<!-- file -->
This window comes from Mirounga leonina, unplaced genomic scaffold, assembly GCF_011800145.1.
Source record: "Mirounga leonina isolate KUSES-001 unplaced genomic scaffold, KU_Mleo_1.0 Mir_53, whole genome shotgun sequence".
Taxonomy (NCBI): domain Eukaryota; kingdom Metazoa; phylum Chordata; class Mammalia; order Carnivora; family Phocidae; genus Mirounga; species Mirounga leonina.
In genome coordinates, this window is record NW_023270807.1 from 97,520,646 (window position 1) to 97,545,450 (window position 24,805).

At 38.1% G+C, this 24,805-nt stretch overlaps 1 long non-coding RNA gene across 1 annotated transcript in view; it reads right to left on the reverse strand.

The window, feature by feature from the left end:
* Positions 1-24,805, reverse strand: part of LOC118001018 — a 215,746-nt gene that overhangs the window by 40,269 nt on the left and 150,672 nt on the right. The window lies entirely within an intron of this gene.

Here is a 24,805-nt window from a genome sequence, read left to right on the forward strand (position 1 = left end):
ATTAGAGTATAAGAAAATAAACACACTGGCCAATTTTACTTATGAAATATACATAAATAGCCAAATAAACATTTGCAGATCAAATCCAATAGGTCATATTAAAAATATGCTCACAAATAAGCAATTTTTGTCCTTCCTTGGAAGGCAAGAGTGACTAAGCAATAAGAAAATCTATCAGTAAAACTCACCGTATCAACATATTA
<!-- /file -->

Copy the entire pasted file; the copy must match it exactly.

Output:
This window comes from Mirounga leonina, unplaced genomic scaffold, assembly GCF_011800145.1.
Source record: "Mirounga leonina isolate KUSES-001 unplaced genomic scaffold, KU_Mleo_1.0 Mir_53, whole genome shotgun sequence".
Taxonomy (NCBI): domain Eukaryota; kingdom Metazoa; phylum Chordata; class Mammalia; order Carnivora; family Phocidae; genus Mirounga; species Mirounga leonina.
In genome coordinates, this window is record NW_023270807.1 from 97,520,646 (window position 1) to 97,545,450 (window position 24,805).

At 38.1% G+C, this 24,805-nt stretch overlaps 1 long non-coding RNA gene across 1 annotated transcript in view; it reads right to left on the reverse strand.

The window, feature by feature from the left end:
* Positions 1-24,805, reverse strand: part of LOC118001018 — a 215,746-nt gene that overhangs the window by 40,269 nt on the left and 150,672 nt on the right. The window lies entirely within an intron of this gene.

Here is a 24,805-nt window from a genome sequence, read left to right on the forward strand (position 1 = left end):
ATTAGAGTATAAGAAAATAAACACACTGGCCAATTTTACTTATGAAATATACATAAATAGCCAAATAAACATTTGCAGATCAAATCCAATAGGTCATATTAAAAATATGCTCACAAATAAGCAATTTTTGTCCTTCCTTGGAAGGCAAGAGTGACTAAGCAATAAGAAAATCTATCAGTAAAACTCACCGTATCAACATATTA